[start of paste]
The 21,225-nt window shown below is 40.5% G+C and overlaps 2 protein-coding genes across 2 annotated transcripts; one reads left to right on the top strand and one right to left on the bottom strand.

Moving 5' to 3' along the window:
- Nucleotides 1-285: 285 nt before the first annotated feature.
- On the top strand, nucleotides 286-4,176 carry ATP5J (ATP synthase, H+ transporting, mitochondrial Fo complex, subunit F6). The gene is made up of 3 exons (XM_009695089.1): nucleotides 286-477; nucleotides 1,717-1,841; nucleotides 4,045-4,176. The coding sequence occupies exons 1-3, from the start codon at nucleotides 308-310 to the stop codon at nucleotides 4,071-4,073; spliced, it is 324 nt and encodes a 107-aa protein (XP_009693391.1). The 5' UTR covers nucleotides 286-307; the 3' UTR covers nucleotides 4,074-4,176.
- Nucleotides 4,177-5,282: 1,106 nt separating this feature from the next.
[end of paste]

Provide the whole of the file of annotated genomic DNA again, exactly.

The 21,225-nt window shown below is 40.5% G+C and overlaps 2 protein-coding genes across 2 annotated transcripts; one reads left to right on the top strand and one right to left on the bottom strand.

Moving 5' to 3' along the window:
- Nucleotides 1-285: 285 nt before the first annotated feature.
- On the top strand, nucleotides 286-4,176 carry ATP5J (ATP synthase, H+ transporting, mitochondrial Fo complex, subunit F6). The gene is made up of 3 exons (XM_009695089.1): nucleotides 286-477; nucleotides 1,717-1,841; nucleotides 4,045-4,176. The coding sequence occupies exons 1-3, from the start codon at nucleotides 308-310 to the stop codon at nucleotides 4,071-4,073; spliced, it is 324 nt and encodes a 107-aa protein (XP_009693391.1). The 5' UTR covers nucleotides 286-307; the 3' UTR covers nucleotides 4,074-4,176.
- Nucleotides 4,177-5,282: 1,106 nt separating this feature from the next.